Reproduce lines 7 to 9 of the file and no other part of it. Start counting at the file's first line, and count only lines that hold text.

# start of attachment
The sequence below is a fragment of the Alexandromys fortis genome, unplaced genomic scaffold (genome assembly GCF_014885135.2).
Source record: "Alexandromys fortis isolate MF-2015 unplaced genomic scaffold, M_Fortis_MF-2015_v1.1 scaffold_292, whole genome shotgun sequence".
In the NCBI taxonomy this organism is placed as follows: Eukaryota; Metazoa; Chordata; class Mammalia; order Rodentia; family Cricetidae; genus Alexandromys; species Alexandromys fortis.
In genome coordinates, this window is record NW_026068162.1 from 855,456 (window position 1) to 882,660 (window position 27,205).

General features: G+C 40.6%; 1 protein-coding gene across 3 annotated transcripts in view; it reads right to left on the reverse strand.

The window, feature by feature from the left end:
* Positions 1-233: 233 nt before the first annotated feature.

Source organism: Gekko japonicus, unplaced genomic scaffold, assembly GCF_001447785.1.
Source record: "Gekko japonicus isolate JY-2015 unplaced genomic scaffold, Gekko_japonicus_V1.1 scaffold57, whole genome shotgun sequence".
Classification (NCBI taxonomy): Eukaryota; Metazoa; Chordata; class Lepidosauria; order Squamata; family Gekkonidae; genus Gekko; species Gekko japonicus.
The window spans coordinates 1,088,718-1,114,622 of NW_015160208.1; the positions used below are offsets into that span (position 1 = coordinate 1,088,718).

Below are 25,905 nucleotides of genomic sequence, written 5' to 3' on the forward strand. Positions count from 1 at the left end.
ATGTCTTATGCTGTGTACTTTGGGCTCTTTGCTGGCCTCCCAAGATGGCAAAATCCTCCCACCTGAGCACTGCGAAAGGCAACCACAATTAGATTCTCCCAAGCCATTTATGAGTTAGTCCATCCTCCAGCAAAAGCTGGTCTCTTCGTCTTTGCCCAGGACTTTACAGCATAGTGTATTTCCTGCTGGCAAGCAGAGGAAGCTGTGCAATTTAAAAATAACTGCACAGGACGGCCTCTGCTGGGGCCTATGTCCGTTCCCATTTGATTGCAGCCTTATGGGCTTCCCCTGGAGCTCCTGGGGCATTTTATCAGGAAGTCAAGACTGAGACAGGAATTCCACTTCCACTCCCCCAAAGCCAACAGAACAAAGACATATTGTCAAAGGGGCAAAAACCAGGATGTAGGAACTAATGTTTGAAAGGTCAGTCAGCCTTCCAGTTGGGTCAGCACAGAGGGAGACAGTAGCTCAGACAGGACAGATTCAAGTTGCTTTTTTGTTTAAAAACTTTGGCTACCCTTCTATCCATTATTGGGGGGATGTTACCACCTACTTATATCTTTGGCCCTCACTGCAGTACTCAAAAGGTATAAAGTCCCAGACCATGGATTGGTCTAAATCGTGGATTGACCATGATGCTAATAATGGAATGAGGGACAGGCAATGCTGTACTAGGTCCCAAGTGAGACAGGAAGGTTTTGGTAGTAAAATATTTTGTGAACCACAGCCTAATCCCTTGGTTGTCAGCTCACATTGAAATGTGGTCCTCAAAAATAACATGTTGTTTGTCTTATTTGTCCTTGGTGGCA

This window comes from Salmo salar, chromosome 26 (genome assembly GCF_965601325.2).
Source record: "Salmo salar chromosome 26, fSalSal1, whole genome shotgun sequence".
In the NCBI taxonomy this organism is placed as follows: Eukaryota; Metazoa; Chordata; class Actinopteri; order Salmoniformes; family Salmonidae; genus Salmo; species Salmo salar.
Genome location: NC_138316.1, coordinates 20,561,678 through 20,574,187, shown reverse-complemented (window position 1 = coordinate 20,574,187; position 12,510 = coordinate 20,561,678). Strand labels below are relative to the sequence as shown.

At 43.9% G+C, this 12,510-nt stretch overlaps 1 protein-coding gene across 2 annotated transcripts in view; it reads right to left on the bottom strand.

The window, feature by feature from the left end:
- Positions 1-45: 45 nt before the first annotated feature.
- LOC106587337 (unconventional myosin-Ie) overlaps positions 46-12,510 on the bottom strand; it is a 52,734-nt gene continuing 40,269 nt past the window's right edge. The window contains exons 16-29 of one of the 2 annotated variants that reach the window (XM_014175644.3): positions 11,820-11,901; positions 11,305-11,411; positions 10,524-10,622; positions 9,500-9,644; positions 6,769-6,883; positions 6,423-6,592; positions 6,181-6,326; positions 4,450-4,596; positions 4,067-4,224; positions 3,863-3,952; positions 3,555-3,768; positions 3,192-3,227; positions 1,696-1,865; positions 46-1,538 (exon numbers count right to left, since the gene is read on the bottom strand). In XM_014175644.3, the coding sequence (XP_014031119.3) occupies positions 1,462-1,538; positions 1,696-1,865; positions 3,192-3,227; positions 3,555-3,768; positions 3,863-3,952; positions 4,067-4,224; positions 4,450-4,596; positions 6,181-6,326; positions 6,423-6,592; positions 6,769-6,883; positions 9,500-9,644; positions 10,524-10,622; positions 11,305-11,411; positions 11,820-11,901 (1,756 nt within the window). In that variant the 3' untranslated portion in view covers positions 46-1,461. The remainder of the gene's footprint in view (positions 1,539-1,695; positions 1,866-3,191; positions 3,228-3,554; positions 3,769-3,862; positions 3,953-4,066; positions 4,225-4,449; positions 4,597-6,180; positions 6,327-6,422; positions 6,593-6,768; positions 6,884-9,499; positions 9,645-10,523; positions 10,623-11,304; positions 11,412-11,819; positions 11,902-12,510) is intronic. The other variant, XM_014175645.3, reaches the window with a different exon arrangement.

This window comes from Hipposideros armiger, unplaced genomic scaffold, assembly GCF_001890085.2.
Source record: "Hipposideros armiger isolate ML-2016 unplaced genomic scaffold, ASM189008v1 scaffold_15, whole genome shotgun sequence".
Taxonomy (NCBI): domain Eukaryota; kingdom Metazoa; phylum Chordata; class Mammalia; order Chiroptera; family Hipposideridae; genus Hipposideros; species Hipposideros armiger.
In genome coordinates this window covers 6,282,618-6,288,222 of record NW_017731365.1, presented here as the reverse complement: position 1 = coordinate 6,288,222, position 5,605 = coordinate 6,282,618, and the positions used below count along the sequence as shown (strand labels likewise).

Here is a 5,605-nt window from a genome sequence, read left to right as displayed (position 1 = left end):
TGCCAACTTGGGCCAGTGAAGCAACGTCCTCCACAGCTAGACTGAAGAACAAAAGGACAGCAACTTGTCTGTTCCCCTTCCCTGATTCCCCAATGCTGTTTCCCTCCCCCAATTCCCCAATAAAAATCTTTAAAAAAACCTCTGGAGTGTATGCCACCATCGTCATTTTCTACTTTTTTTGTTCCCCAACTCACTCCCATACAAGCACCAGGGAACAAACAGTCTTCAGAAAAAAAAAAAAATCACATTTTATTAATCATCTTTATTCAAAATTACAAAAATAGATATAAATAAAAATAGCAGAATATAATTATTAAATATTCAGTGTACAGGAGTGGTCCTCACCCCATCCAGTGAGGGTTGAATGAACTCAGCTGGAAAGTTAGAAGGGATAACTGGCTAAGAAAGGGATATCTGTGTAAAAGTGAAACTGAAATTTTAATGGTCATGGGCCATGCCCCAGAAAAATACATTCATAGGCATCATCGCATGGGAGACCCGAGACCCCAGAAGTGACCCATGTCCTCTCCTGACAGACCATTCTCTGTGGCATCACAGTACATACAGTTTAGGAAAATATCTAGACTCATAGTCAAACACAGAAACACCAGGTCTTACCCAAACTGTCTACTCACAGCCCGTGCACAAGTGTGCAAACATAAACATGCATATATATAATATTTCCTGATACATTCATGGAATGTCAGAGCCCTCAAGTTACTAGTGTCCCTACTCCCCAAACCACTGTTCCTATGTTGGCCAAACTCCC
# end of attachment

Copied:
* Positions 1-233: 233 nt before the first annotated feature.

Source organism: Gekko japonicus, unplaced genomic scaffold, assembly GCF_001447785.1.
Source record: "Gekko japonicus isolate JY-2015 unplaced genomic scaffold, Gekko_japonicus_V1.1 scaffold57, whole genome shotgun sequence".